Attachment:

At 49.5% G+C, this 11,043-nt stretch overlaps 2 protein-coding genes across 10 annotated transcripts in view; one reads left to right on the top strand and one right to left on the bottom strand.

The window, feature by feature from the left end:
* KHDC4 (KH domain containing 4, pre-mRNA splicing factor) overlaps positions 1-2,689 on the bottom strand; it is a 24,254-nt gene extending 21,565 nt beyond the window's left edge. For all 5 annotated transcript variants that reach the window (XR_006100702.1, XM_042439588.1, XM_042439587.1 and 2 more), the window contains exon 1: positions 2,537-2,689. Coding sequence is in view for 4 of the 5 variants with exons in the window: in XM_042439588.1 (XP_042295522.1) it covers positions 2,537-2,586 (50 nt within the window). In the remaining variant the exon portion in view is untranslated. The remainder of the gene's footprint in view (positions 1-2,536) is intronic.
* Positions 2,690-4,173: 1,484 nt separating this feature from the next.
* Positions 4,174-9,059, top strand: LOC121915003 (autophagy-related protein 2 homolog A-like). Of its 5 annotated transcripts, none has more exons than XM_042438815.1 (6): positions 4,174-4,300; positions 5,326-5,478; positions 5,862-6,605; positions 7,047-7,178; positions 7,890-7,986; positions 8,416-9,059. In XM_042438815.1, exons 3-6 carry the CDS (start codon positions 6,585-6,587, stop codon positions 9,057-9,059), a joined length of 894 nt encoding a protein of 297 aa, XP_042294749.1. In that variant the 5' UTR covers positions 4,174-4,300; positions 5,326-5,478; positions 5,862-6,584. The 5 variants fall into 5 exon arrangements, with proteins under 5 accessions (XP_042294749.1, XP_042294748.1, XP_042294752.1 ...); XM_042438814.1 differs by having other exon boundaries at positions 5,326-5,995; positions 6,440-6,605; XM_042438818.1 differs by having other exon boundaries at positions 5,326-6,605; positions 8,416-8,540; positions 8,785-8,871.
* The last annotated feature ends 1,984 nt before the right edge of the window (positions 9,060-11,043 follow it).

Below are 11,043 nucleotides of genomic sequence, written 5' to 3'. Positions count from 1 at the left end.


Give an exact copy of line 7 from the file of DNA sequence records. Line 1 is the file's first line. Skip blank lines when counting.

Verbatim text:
Below are 11,043 nucleotides of genomic sequence, written 5' to 3'. Positions count from 1 at the left end.